But finally he won her over, despite the fact that she was 18 years older and despite the different economic backgrounds of their families. But the next blow followed. Because of her age, they can’t have children, Sanjay says. “My life is a tragedy.”

Searching for 100 Years of Indian Cinema

100 years of Indian CinemaThis year the Indian Cinema is celebrating it’s 100th birthday.  It was on the 9th of May 1913 that India screened its first ever full-lenght feature film, Raja Harishchandra, in a theatre in Mumbai. And even though the label Bollywood – merging the city’s name which was previously called Bombay with Hollywood – was created much later in the 80s, and despite the fact that India has many other regional movie scenes like Tollywood and Kollywood, I hear many talk about the “centenary of Bollywood”.

Given the common amount of passion for Bollywood all over India, the huge emotions and dreams the people share, this historically wrong expression might have it’s justification. Because across the country, men and women, rich and poor, speaking a babel of languages, adore the same Bollywood films. For all Indians alike, cinema is an escape, from rising prices, corruption, power cuts and general chaos.

Film City

To get a feeling for the 100-year-long cinematic journey, I flew down to Mumbai and went straight to Film City, a huge arid area at the bottom of the hills just north of the metropolis. Along the streets that wind through the shrubby land, rest fake cities. Or fake palaces. Or halls in which everything is fake. It’s all just wood and glass wool and long bamboo canes to support the facades.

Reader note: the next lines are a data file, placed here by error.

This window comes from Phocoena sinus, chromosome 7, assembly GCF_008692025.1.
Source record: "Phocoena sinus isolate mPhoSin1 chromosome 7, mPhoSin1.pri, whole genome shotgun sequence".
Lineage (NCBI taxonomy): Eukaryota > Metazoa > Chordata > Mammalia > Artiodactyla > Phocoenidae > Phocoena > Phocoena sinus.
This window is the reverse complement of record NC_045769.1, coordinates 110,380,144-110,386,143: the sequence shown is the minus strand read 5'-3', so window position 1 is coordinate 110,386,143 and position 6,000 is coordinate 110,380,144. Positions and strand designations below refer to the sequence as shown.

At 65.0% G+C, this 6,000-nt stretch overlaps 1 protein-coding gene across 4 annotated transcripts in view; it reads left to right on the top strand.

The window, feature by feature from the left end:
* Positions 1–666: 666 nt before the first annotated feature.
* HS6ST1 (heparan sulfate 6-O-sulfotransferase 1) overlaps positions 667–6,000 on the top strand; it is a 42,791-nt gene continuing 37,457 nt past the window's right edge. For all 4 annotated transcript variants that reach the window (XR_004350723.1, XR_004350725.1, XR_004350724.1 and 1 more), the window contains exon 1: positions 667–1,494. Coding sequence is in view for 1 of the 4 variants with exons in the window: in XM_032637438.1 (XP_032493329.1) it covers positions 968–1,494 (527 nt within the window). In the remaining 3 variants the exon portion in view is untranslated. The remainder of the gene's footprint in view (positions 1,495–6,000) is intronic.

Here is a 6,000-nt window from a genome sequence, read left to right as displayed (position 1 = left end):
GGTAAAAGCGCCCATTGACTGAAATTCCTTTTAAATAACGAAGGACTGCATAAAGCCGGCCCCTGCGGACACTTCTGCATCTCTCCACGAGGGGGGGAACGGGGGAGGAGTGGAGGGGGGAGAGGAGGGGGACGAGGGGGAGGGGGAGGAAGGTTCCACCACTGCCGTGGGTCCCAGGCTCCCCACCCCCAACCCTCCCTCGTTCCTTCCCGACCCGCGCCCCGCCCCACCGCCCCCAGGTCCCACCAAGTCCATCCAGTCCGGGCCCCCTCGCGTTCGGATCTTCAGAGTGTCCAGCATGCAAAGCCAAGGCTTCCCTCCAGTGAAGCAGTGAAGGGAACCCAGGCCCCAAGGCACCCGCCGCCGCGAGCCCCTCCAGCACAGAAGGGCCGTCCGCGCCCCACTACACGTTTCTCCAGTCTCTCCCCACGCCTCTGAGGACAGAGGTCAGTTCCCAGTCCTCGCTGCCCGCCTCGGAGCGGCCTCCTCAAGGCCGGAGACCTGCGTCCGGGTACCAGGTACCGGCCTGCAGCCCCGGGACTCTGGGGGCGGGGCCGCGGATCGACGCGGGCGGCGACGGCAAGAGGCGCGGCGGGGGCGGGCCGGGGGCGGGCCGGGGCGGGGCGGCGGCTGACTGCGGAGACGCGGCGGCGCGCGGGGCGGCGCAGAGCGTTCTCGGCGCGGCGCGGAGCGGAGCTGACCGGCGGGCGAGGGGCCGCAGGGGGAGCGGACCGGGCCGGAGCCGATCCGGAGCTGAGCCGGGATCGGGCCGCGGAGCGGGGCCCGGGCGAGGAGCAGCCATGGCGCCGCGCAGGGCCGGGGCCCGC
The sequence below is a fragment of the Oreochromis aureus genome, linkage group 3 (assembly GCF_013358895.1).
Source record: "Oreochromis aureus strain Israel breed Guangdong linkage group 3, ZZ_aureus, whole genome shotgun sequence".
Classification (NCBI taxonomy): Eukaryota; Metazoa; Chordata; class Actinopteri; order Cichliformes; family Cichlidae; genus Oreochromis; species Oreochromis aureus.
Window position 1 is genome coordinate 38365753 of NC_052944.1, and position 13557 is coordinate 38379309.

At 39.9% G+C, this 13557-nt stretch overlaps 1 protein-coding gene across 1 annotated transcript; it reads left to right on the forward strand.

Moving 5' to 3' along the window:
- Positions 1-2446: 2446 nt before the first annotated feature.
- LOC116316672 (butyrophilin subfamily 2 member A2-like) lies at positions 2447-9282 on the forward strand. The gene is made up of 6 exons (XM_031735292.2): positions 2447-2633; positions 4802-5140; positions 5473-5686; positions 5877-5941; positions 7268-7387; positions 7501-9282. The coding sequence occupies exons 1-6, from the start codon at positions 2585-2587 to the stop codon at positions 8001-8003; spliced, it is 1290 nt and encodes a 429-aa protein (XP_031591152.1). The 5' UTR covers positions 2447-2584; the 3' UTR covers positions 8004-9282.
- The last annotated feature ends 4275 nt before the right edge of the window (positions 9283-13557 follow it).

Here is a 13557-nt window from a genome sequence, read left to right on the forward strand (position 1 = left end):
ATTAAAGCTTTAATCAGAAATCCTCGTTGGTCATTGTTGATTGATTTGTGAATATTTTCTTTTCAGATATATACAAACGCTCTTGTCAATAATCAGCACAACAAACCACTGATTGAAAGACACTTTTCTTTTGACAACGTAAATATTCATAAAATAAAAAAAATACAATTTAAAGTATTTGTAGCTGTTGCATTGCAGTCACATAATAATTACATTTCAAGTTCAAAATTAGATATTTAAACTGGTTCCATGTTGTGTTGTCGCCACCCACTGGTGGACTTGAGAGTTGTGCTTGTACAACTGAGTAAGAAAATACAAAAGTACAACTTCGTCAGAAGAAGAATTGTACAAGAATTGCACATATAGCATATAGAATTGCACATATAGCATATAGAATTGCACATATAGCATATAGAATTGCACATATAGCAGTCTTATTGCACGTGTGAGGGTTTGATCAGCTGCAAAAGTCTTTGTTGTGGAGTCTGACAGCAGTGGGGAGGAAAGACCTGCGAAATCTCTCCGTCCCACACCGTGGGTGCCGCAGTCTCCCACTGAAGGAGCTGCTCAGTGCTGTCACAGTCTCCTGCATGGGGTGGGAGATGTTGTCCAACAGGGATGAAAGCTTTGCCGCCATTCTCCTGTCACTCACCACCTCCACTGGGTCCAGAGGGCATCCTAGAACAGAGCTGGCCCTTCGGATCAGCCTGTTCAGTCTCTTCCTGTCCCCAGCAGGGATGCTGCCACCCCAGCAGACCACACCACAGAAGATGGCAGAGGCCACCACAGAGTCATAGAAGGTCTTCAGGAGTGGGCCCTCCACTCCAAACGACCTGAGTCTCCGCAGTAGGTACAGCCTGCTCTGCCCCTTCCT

Where a shooting was going on, the guards were vigilant. But in some others places I was able to sneak in and walk around. Even though I was aware of the structure, I often thought everything were in fact for real. Then I touched a wall to assure myself it wasn’t. But a moment later I again fell for the illusion.

face city

This area, which is the heart of the world’s biggest film industry, is also home to the acting school Whistling Wood’s. There I found three students who explained to me how important movie stars are – not only for them, but for their brothers and sisters, mothers and fathers, grandparents and great-grandparent. A 19-year-old girl told me: Whereas acters are looked up to all over the world, and everywhere they function as role models, here in India they are gods.

rich and poor

 

Whereever you go, they are part of your life, another student explains: Lines from the movies are used by everyone, billboard and poster feature the actors, promoting cement as well as estate agencies and government schemes, and whatever the stars wear in a movie becomes the trend of the season.